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The House of Mirth

Average Rating: 4 stars out of 5.
The House of Mirth
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Oxford University Press
Since its publication in 1905 The House of Mirth has commanded attention for the sharpness of Wharton's observations and the power of her style. A lucid, disturbing analysis of the stifling limitations imposed upon women of her generation, Wharton's tale of Lily Bart's search for a husband of position in New York Society, and betrayal of her own heart, transformed the traditional novel of manners into an arrestingly modern document of cultural anthropology. With incisive contemporary analysis, the introduction by a leading scholar of American literature updates this increasingly important work.

About the Series: For over 100 years Oxford World's Classics has made available the broadest spectrum of literature from around the globe. Each affordable volume reflects Oxford's commitment to scholarship, providing the most accurate text plus a wealth of other valuable features, including expert introductions by leading authorities, voluminous notes to clarify the text, up-to-date bibliographies for further study, and much more.

Authors: Wharton, Edith, 1862-1937
Statement of Responsibility: Edith Wharton ; edited with an introduction by Martha Banta
Title: The house of mirth
Publisher: Oxford ; New York : Oxford University Press, [2008]
Characteristics: xxxvii, 329 p. ; 20 cm
Subject Headings: Single women Fiction Social classes Fiction New York (N.Y.) Fiction
Genre/Form: Psychological fiction
Topical Term: Single women
Social classes
Additional Contributors: Banta, Martha
LCCN: 2009290458
ISBN: 9780199538102
0199538107
Branch Call Number: FIC W
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Apr 12, 2014
  • SophieMontague rated this: 3 stars out of 5.

I am so glad i didn't live in this time. Was angry that the only way out for this character was to die! But realize that is exactly what the author was trying to show us; the inequity of being a woman.

Dec 26, 2012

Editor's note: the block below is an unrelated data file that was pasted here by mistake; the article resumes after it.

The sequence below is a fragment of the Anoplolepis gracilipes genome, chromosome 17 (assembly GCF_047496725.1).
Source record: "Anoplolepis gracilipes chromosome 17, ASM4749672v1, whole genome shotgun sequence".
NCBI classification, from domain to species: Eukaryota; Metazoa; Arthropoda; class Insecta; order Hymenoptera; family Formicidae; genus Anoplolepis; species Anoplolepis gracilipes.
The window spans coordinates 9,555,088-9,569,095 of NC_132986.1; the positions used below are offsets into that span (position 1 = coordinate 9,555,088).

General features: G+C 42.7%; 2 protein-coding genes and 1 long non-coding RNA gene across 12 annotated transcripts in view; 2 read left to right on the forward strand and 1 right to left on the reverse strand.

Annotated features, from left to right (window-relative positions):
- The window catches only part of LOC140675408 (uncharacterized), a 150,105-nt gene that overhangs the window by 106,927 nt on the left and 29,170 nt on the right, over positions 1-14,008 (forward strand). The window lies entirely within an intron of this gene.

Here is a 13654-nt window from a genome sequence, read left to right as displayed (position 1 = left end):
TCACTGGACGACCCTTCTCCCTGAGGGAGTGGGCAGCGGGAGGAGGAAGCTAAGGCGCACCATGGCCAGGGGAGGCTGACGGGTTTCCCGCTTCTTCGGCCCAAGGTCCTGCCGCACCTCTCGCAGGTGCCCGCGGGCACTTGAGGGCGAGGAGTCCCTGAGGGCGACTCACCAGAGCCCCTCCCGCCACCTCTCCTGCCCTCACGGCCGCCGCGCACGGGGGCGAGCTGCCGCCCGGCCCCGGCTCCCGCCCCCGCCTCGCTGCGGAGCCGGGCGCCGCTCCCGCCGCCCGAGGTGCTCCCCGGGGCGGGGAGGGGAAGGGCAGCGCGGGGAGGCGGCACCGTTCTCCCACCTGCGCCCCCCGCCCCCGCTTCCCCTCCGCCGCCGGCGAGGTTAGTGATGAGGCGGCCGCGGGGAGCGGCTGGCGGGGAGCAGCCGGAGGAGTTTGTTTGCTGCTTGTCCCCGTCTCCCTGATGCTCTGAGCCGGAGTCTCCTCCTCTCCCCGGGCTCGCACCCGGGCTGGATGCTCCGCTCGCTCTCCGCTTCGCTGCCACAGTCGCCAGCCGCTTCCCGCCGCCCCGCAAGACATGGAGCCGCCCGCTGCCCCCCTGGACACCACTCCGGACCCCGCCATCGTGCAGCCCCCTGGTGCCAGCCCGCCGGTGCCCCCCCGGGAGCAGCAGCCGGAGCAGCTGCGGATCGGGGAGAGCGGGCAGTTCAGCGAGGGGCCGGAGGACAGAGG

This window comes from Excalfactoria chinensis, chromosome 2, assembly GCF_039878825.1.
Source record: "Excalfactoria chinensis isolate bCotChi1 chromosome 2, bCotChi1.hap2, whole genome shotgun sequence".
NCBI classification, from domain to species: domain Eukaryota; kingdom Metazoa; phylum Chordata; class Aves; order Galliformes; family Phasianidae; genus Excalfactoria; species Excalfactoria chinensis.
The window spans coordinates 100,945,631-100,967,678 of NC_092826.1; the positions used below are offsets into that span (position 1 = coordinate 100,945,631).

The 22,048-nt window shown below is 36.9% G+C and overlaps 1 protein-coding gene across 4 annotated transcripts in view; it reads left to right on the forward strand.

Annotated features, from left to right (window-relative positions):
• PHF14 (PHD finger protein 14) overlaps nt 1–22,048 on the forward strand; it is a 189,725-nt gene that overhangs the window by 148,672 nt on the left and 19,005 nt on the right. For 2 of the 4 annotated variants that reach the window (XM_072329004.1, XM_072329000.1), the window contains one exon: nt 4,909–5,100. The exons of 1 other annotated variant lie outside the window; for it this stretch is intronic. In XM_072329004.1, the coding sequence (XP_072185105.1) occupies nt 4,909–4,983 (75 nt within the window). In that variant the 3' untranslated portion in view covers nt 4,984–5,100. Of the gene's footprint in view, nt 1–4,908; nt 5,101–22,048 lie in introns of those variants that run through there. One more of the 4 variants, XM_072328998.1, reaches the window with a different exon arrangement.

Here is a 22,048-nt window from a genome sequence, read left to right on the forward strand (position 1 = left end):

• jeanner222 rated this: 3 stars out of 5.

I’m not sure of the meaning of this novel’s title—very little mirth here, at least for our main character, Lily Bart.

Turn of the century New York sets the stage for Lily’s story. Lily walks a tightrope amongst the elite of the city. She is not wealthy; she is a hanger-on. She is beautiful, very beautiful, and her beauty is her currency.

As she ages and still fails to marry, despite her beauty, Lily begins to swim in dangerous waters. What is most troubling is that her failure to marry is her own fault. She doesn’t want to marry for just money, even though that is precisely what she needs to do. Of course, such a naïve notion becomes her downfall. And her downfall is sad and ugly.

I really enjoyed the first half of the novel, in which Lily still had status amongst the elite. The second half of the novel, which chronicles her downward spiral, is slow and depressing.

Sep 25, 2010
  • Bookwoman247 rated this: 5 stars out of 5.

Lily Bart is a young woman born into New York's Golden Age society.

In order to maintain her place in society, she must marry wisely. Being orphaned, she must look to herself to make a good match. As Lily says "...when a girl has no mother to palpitate for her, she must be on the alert for herself."

Even with the advantages of beauty, ambition, wiles, and great delicacy, Lily, without an interested party to look out for her, makes a series of fatal mistakes.

The inexorableness of Lily's fate, only whispered and hinted at at first, becomes more and more clear as the novel progresses until the reader is led to the inescapable conclusion. I felt as if I were firmly in the authors's deft hands through the entire book, although the author, herself, never intruded on the story once.

Wharton has got to be one of the most gifted writers of all-time!

Feb 05, 2010
  • macierules rated this: 4.5 stars out of 5.

Lily Bart is the most memorable character to me since Elizabeth Bennet.

Very good book. Wharton comments on the society of Old New York, the role of women and the social mores of the time.

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Jun 13, 2008
  • ladytigressa rated this: 4.5 stars out of 5.

But now his love was her only hope, and as she sat alone with her wretchedness, the thought of confiding in him became as seductive as the river's flow to the suicide. The first plunge would be terrible, but afterward, what blessedness might come! ...Oh, if he really understood; if he would help her to gather up her broken life and put it together in some new semblance in which no trace of the past should remain!

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Wharton, Edith, 1862-1937
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